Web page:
Preparation vs. Planning
Happy New Year's Day!
I am looking out on a welcome sight this morning--a blanket of snow. As we have not yet invested in a snow shovel upon our return to the Midwest, it might seem strange that the white flakes bring me such comfort...but they do. I think anyone who has witnessed the drought in Kansas and the rest of the Great Plains would accept moisture in any form right now.
Droughts are difficult to plan around because one never knows exactly how long they'll last. The same might be true for life circumstances that are totally beyond our control. The financial setbacks, health concerns or heart break that come out of the blue and extend beyond our resources to cope.
This year, I will focus on being better prepared for all things. We still have a plan...a plan to get out of debt; rebuild retirement savings; help the kids with college and to improve our drafty, dear old house. But I know for a fact those plans can all fizzle.
It is how we cope when our plans hit roadblocks that I believe sets the stage for how the story of our lives unfolds. And for those times we need to be prepared.
I think there are three things that will be critical to laying the foundation that not only will help me stand the buffeting winds that erode plans, but also to be stronger, more consistent and more intentional as I move forward into the second half of my life.
Peace. Purpose. Playfulness.
Here's why I've chosen these as the words to light my way in preparing myself to be my best in all situations.
First, it's an alliteration. Hello. Mimi Mathers Meredith from Merriam St. in Miles City, Montana...I adore alliterative structure. It is also easier to remember and forms a mantra with which I can breathe...or sing...myself through life.
Second, in reviewing the triggers that shut down my personal channels of goodness, I can see that they are situations in which I fail to focus on these three things.
When I allow my own sense of drama or the world's chaos to claim center stage, it can be fun. As a fairly articulate and lively person, I can build on those chaotic elements and command attention; generate energy and build a wave to ride for a day, a week or a month. The wave can be one of anger, or perhaps a sense of entitlement--the theme song of Victims United.
In contrast, when I am able to maintain a sense of peace in those situations, I find a truer space for discernment. I learn more because I listen from a true desire to understand. It isn't as exciting as all that dramatic hullabaloo, but it is better in every sense. I share the stage or even just work backstage to support an outcome that is beyond my own design and features God's handiwork through many capable actors. It is a richer, calmer and more productive existence.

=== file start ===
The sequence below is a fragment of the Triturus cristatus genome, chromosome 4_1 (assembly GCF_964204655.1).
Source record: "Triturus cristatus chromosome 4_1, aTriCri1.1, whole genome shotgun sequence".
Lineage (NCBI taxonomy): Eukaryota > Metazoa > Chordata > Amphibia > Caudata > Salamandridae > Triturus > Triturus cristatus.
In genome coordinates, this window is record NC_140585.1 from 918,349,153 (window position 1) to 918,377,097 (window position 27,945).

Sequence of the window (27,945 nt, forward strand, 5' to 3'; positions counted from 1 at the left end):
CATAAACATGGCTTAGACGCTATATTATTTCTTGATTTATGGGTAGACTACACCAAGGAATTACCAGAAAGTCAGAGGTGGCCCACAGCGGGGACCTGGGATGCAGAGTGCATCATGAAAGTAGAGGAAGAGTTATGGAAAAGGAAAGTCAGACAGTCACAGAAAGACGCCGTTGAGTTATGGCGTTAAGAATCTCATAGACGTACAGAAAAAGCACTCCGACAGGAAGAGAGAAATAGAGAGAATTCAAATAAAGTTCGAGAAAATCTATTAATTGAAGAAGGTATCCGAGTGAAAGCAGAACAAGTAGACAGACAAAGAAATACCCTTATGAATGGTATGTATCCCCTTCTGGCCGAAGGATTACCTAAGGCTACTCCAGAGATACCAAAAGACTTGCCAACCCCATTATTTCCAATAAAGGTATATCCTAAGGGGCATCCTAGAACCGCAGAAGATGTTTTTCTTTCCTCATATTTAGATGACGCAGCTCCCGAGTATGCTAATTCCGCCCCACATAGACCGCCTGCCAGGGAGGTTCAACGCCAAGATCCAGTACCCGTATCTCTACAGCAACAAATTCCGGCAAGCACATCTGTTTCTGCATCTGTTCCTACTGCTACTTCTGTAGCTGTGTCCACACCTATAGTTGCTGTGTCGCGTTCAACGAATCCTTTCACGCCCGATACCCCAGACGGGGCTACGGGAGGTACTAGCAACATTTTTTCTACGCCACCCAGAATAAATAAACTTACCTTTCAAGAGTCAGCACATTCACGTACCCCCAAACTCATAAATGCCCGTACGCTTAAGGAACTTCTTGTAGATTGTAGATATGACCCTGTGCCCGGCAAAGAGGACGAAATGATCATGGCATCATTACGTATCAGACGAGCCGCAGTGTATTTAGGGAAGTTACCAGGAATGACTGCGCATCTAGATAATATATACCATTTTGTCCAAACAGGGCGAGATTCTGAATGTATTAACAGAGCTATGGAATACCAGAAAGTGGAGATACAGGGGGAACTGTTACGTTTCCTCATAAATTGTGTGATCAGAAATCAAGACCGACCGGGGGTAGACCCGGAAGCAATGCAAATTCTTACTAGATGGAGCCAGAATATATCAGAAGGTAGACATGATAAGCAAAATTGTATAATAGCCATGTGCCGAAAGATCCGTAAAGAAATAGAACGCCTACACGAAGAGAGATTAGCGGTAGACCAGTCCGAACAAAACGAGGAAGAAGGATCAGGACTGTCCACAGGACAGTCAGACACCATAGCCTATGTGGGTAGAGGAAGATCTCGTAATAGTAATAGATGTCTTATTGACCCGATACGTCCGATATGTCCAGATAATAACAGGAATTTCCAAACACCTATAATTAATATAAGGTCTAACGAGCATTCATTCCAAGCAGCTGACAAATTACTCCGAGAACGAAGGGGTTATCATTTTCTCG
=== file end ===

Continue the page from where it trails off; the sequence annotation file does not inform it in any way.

How is that a preparation rather than a plan? Well, I personally never know when those situations are going to arise that can throw me into a whirling dervish mode. But I can prepare my spirit and my heart for them by embracing a more peaceful approach in every situation.
The same is true of honoring my purpose. I am not sure if or when it will ever be clear to me that I have achieved my purpose. I think I have an inkling now and then of how it feels. When I connect with people I am close. I know this thing...this thing I'm doing right now is nearer to my core than virtually anything else I do. So I know I shouldn't neglect it. I've just never successfully named it. Over the last year, I've mostly neglected writing, and my spirit has not been the same. I will ponder on this in the months ahead and see where it takes me.
Finally, I will be more playful. I know I have a great sense of fun and am good humored, but truly, I make less time for play than anyone I know, even if playtime is time to read or sit. I told my friend Tim at Christmas that I was going to put myself in timeouts more often. While this sounds like a punishment, to me, it is bliss.
How did I discover this great truth? Gel nails!
I had nail polish that is virtually indestructible applied to my nails for a Christmas party. Three weeks later, my nails had grown out and the polish simply had to come off. But I was in Red Lodge, Montana, on a mountainside that I did not care to slide down to the nearest salon for the sake of my vanity. So, I had to sit and soak my nails in acetone polish remover for ten minutes. Ten minutes of sitting without moving. I couldn't even sip my coffee. It was soooo relaxing!
My yoga friends have been practicing the art of meditation for years. I just never have been good at it. I put a peaceful expression on my face and then let my mind cheat. And I never sit for the prescribed time. After five minutes, I find myself thinking, "alrighty then, that'll do!" Perhaps a playful spirit begins with practicing silence. Whatever playfulness means to me at the moment...I want to get better at allowing the space in my crowded being for it to be a priority.
Greg just left to buy a snow shovel. He's prepared.
And you, my friends...how will you prepare yourselves to grow greater goodness in the world? Let's encourage one another as we move onward and upward into this new year.